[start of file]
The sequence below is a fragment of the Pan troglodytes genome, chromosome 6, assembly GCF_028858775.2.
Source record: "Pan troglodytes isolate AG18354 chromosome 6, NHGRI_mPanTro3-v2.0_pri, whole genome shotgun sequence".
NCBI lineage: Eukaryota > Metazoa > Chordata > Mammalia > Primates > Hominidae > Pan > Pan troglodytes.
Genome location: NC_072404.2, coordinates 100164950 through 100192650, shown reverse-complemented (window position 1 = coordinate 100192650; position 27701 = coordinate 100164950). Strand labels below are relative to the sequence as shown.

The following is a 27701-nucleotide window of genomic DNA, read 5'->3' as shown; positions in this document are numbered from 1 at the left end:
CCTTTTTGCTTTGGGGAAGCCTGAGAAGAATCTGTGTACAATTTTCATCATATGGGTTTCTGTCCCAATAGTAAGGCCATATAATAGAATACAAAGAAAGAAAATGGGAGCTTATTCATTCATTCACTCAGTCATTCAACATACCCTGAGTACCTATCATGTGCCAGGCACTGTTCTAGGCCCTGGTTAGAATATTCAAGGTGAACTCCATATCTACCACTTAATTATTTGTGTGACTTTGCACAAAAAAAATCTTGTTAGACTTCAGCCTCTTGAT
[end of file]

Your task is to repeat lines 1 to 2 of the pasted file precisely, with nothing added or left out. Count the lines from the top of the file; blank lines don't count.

The sequence below is a fragment of the Pan troglodytes genome, chromosome 6, assembly GCF_028858775.2.
Source record: "Pan troglodytes isolate AG18354 chromosome 6, NHGRI_mPanTro3-v2.0_pri, whole genome shotgun sequence".